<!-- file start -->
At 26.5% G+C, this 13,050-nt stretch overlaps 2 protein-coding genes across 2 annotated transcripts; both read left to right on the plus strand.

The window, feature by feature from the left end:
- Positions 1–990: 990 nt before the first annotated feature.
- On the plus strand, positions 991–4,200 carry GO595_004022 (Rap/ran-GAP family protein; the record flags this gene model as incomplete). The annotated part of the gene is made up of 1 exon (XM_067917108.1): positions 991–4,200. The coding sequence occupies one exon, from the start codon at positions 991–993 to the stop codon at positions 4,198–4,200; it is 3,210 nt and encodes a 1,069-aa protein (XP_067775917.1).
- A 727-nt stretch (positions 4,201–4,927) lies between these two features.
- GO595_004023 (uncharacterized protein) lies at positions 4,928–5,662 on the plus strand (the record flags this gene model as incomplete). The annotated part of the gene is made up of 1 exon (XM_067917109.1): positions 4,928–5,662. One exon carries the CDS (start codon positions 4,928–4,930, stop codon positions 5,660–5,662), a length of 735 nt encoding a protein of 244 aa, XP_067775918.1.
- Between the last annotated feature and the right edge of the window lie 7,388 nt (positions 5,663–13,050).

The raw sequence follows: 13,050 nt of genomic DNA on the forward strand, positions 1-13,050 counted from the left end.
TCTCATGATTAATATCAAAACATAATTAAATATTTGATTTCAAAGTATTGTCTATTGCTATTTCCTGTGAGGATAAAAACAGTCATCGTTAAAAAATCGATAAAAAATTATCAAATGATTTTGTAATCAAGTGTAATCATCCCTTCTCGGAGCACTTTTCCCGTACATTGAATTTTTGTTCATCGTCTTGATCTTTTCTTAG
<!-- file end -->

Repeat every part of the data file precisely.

At 26.5% G+C, this 13,050-nt stretch overlaps 2 protein-coding genes across 2 annotated transcripts; both read left to right on the plus strand.

The window, feature by feature from the left end:
- Positions 1–990: 990 nt before the first annotated feature.
- On the plus strand, positions 991–4,200 carry GO595_004022 (Rap/ran-GAP family protein; the record flags this gene model as incomplete). The annotated part of the gene is made up of 1 exon (XM_067917108.1): positions 991–4,200. The coding sequence occupies one exon, from the start codon at positions 991–993 to the stop codon at positions 4,198–4,200; it is 3,210 nt and encodes a 1,069-aa protein (XP_067775917.1).
- A 727-nt stretch (positions 4,201–4,927) lies between these two features.
- GO595_004023 (uncharacterized protein) lies at positions 4,928–5,662 on the plus strand (the record flags this gene model as incomplete). The annotated part of the gene is made up of 1 exon (XM_067917109.1): positions 4,928–5,662. One exon carries the CDS (start codon positions 4,928–4,930, stop codon positions 5,660–5,662), a length of 735 nt encoding a protein of 244 aa, XP_067775918.1.
- Between the last annotated feature and the right edge of the window lie 7,388 nt (positions 5,663–13,050).

The raw sequence follows: 13,050 nt of genomic DNA on the forward strand, positions 1-13,050 counted from the left end.
TCTCATGATTAATATCAAAACATAATTAAATATTTGATTTCAAAGTATTGTCTATTGCTATTTCCTGTGAGGATAAAAACAGTCATCGTTAAAAAATCGATAAAAAATTATCAAATGATTTTGTAATCAAGTGTAATCATCCCTTCTCGGAGCACTTTTCCCGTACATTGAATTTTTGTTCATCGTCTTGATCTTTTCTTAG